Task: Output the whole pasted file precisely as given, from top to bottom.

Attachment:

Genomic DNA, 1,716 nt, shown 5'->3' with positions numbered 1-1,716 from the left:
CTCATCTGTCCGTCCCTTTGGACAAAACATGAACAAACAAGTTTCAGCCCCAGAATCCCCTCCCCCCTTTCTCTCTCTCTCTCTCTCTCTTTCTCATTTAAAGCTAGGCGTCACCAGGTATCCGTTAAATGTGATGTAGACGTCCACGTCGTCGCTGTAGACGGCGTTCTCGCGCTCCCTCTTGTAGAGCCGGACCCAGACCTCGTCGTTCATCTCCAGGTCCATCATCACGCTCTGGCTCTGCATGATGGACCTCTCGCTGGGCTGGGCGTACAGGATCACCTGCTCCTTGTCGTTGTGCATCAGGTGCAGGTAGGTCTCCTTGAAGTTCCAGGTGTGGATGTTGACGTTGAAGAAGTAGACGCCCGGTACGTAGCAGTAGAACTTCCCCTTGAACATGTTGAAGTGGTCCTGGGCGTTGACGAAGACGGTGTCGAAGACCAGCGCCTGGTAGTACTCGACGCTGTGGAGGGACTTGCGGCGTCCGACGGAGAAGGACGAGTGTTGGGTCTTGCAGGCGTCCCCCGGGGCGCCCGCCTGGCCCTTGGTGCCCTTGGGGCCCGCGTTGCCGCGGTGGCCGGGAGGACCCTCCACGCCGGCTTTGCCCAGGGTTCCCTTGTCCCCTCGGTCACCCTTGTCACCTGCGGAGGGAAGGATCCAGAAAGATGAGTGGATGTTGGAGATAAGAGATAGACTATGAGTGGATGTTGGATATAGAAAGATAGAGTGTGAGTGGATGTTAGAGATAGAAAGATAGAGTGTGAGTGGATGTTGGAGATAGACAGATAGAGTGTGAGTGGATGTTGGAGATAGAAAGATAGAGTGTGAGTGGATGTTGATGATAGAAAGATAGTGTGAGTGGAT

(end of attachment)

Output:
Genomic DNA, 1,716 nt, shown 5'->3' with positions numbered 1-1,716 from the left:
CTCATCTGTCCGTCCCTTTGGACAAAACATGAACAAACAAGTTTCAGCCCCAGAATCCCCTCCCCCCTTTCTCTCTCTCTCTCTCTCTCTTTCTCATTTAAAGCTAGGCGTCACCAGGTATCCGTTAAATGTGATGTAGACGTCCACGTCGTCGCTGTAGACGGCGTTCTCGCGCTCCCTCTTGTAGAGCCGGACCCAGACCTCGTCGTTCATCTCCAGGTCCATCATCACGCTCTGGCTCTGCATGATGGACCTCTCGCTGGGCTGGGCGTACAGGATCACCTGCTCCTTGTCGTTGTGCATCAGGTGCAGGTAGGTCTCCTTGAAGTTCCAGGTGTGGATGTTGACGTTGAAGAAGTAGACGCCCGGTACGTAGCAGTAGAACTTCCCCTTGAACATGTTGAAGTGGTCCTGGGCGTTGACGAAGACGGTGTCGAAGACCAGCGCCTGGTAGTACTCGACGCTGTGGAGGGACTTGCGGCGTCCGACGGAGAAGGACGAGTGTTGGGTCTTGCAGGCGTCCCCCGGGGCGCCCGCCTGGCCCTTGGTGCCCTTGGGGCCCGCGTTGCCGCGGTGGCCGGGAGGACCCTCCACGCCGGCTTTGCCCAGGGTTCCCTTGTCCCCTCGGTCACCCTTGTCACCTGCGGAGGGAAGGATCCAGAAAGATGAGTGGATGTTGGAGATAAGAGATAGACTATGAGTGGATGTTGGATATAGAAAGATAGAGTGTGAGTGGATGTTAGAGATAGAAAGATAGAGTGTGAGTGGATGTTGGAGATAGACAGATAGAGTGTGAGTGGATGTTGGAGATAGAAAGATAGAGTGTGAGTGGATGTTGATGATAGAAAGATAGTGTGAGTGGAT